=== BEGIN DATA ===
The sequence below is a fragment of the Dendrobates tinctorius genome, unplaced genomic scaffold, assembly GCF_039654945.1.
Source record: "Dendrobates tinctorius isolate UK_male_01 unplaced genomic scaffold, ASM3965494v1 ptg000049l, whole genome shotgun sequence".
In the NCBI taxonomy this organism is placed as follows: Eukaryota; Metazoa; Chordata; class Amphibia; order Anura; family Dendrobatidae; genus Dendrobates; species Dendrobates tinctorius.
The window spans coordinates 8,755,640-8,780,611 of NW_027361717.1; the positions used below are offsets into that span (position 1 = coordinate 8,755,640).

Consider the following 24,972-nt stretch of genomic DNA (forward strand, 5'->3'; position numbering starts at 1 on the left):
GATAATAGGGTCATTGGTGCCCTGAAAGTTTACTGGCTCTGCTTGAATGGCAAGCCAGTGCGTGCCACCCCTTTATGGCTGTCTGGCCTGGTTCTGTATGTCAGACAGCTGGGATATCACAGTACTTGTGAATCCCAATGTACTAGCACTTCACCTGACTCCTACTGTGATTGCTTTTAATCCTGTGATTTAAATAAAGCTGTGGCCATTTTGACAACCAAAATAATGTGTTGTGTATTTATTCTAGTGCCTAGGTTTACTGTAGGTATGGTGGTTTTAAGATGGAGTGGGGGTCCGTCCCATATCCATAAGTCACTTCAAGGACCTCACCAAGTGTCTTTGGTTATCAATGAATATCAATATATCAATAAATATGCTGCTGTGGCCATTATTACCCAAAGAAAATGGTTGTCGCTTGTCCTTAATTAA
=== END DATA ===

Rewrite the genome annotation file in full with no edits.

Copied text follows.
The sequence below is a fragment of the Dendrobates tinctorius genome, unplaced genomic scaffold, assembly GCF_039654945.1.
Source record: "Dendrobates tinctorius isolate UK_male_01 unplaced genomic scaffold, ASM3965494v1 ptg000049l, whole genome shotgun sequence".
In the NCBI taxonomy this organism is placed as follows: Eukaryota; Metazoa; Chordata; class Amphibia; order Anura; family Dendrobatidae; genus Dendrobates; species Dendrobates tinctorius.
The window spans coordinates 8,755,640-8,780,611 of NW_027361717.1; the positions used below are offsets into that span (position 1 = coordinate 8,755,640).

Consider the following 24,972-nt stretch of genomic DNA (forward strand, 5'->3'; position numbering starts at 1 on the left):
GATAATAGGGTCATTGGTGCCCTGAAAGTTTACTGGCTCTGCTTGAATGGCAAGCCAGTGCGTGCCACCCCTTTATGGCTGTCTGGCCTGGTTCTGTATGTCAGACAGCTGGGATATCACAGTACTTGTGAATCCCAATGTACTAGCACTTCACCTGACTCCTACTGTGATTGCTTTTAATCCTGTGATTTAAATAAAGCTGTGGCCATTTTGACAACCAAAATAATGTGTTGTGTATTTATTCTAGTGCCTAGGTTTACTGTAGGTATGGTGGTTTTAAGATGGAGTGGGGGTCCGTCCCATATCCATAAGTCACTTCAAGGACCTCACCAAGTGTCTTTGGTTATCAATGAATATCAATATATCAATAAATATGCTGCTGTGGCCATTATTACCCAAAGAAAATGGTTGTCGCTTGTCCTTAATTAA